8. Deteriorating Communication Ability

    Older people naturally develop either hearing or vision problems. But if a loved one loses both senses at any given time, the possibility of a cognitive impairment significantly increases.

    In a study, people with either a visual or hearing problem had a 10% increased risk for Alzheimer's and an 11% risk for dementia. But people with both visual and hearing impairment were twice as likely to develop Alzheimer's disease and were 86% at risk for dementia.

    If you either need to repeat an instruction to your parents, they can't read a text message, or they have trouble finding the right words when communicating, a visit to your doctor can help assess their cognitive ability.

    9. Social Withdrawal

    If your loved one used to be a people person, the decline in their ability to connect with others will lead to social withdrawal and self-isolation.

    People with Alzheimer's often feel inadequate over their reduced ability to form relationships or maintain conversations in social settings. To cope, they withdraw from families, friends, and society.

    10. Diminishing problem-solving and planning skills

    Alzheimer’s at the mid to late stage inflicts damage to the cerebral cortex, the brain area responsible for reasoning and language, and the frontal lobe, which is involved in decision-making and problem-solving. This results in a loved one being unable to make sound life decisions and losing their ability to function self-sufficiently.

How Alzheimer's Is Diagnosed

Signs of memory decline associated with Alzheimer’s vary from person to person, making the diagnosis a bit tricky. Some warning signs can be mistaken as age-related.

To rule out normal aging, health providers use physical and neurological tests, brain imaging, mental status tests, medical history reviews, and more to get an accurate diagnosis.

Physical examinations may include checking the blood pressure, heart, and lungs and evaluating your loved one’s overall health, including the medications they’re currently taking.

Neurological and physical tests may include assessing your loved one's reflexes, muscle coordination, speech ability, and more. The doctor may also do structural imaging with magnetic resonance imaging (MRI) or computed tomography (CT) tests.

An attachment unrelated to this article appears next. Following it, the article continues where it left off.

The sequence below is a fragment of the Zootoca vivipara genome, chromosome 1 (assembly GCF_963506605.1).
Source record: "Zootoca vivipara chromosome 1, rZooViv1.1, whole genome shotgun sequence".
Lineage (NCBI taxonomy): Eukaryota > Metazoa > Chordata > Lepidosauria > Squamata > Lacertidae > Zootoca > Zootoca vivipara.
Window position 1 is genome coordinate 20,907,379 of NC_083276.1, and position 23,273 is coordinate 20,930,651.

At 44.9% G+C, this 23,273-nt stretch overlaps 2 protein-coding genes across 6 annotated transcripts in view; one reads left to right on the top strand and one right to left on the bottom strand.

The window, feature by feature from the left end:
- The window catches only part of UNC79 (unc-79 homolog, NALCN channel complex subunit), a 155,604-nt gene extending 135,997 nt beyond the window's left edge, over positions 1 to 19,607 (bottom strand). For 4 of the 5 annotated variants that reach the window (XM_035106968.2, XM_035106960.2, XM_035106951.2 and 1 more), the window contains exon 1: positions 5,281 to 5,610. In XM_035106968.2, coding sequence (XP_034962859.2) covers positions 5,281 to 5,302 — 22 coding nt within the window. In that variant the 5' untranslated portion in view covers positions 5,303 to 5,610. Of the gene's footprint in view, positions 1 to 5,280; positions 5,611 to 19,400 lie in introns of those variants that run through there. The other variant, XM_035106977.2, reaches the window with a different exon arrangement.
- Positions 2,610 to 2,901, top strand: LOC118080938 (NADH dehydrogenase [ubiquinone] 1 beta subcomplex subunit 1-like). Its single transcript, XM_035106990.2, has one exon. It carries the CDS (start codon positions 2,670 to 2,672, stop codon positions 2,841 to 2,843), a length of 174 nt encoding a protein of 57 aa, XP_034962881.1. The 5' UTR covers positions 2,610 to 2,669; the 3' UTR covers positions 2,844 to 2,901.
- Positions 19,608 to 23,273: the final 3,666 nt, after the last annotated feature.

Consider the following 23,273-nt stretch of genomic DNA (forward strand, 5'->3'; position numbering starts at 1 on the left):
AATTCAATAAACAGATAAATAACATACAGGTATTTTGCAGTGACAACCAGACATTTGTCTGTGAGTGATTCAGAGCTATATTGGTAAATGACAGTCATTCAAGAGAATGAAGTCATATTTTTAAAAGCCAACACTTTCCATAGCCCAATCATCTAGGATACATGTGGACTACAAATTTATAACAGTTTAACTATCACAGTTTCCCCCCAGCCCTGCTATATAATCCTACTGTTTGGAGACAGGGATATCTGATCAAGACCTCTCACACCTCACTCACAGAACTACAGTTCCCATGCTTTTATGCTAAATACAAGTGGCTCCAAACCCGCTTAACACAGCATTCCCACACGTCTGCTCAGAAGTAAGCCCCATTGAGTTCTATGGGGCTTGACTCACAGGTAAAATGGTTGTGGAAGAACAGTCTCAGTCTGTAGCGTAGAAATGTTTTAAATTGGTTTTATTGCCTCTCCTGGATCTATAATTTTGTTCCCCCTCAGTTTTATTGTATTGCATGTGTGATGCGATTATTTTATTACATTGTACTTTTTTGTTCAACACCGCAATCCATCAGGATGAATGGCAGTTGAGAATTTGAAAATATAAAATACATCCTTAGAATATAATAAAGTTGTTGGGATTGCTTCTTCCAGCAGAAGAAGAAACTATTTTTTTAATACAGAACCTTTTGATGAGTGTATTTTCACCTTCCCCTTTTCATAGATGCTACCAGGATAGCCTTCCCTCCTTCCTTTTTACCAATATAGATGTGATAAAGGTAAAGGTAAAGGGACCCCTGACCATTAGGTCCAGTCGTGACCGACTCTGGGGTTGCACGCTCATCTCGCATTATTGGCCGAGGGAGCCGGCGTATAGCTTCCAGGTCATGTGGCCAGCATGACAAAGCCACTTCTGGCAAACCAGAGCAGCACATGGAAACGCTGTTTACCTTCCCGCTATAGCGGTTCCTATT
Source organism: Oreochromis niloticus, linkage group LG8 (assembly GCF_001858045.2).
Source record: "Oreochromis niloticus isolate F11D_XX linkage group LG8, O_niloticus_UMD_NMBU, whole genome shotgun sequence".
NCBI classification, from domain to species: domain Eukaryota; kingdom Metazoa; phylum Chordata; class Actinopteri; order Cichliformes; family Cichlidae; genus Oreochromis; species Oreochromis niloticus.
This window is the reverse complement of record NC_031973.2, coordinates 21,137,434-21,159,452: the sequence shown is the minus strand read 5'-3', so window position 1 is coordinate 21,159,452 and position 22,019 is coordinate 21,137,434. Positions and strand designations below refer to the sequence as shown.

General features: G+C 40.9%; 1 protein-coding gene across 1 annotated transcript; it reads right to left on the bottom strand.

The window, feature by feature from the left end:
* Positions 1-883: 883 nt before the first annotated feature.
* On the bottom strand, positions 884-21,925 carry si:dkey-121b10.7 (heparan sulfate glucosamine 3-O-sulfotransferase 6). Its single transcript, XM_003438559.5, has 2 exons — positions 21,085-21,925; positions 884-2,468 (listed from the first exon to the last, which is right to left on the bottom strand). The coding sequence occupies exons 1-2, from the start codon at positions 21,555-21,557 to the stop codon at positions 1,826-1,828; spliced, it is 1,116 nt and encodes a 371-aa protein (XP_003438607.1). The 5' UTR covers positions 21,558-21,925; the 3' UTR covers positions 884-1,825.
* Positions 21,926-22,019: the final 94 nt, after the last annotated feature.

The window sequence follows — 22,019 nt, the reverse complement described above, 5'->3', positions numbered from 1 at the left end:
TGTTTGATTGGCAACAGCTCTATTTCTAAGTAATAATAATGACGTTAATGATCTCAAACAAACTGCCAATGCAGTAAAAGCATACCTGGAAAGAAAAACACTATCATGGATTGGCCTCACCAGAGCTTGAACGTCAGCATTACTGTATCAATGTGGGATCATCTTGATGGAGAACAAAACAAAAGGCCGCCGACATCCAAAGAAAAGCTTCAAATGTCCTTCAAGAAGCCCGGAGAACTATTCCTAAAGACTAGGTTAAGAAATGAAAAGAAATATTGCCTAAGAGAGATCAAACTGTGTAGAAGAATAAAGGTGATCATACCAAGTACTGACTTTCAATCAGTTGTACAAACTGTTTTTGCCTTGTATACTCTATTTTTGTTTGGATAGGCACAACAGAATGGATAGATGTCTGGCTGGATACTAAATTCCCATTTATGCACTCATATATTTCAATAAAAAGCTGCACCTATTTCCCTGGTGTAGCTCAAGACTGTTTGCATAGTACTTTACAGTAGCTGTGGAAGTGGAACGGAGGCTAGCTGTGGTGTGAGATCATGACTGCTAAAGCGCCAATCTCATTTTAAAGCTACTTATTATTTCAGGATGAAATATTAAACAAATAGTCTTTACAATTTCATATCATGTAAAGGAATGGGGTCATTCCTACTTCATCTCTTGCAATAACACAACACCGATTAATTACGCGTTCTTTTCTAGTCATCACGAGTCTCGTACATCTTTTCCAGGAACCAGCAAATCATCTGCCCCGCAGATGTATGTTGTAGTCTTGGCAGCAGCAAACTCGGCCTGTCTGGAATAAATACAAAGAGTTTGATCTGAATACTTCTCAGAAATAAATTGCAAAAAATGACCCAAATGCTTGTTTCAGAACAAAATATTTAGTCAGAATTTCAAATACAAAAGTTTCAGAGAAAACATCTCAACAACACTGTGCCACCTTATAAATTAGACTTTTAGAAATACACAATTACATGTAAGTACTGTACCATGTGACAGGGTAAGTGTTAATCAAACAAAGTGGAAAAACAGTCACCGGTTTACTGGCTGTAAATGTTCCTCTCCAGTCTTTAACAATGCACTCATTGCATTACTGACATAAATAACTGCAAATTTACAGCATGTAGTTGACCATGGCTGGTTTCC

Diagnosing Alzheimer’s includes multiple tests to detect signs of neurological decline and eliminate possibilities of another condition with shared symptoms, such as brain tumors and Parkinson's disease.

Early and Accurate Diagnosis is Crucial

Early and accurate diagnosis is essential to maintain and preserve the quality of life. The sooner you consult your doctor about potential signs of Alzheimer’s, the more beneficial it is for your loved one’s well-being. If an elderly loved one shows memory loss, visit your healthcare provider for an assessment.

If you need help navigating the various care and support resources available for people with Alzheimer's, talk to a certified dementia advisor. Senex Memory Advisors has experienced dementia professionals ready to answer questions related to Alzheimer’s and recommend you the best communities to take care of your loved one.

Syed Rizvi

Syed has years of experience dealing with people, understanding their needs, and helping them find solutions to their problems.
As a Certified Senior Advisor (CSA), Certified Dementia Practitioner (CDP), Certified Montessori Dementia Care Professional (CMDCP), Syed is committed to working closely with Senior and their family knowing what is it like for individuals facing a challenging time, at times groping in dark trying to figure what is the appropriate next step or care level for their unique situation.
Syed and Senex Memory Advisors are fully committed to working closely with families in creating a personalized, step-by-step process memory care plan at zero cost.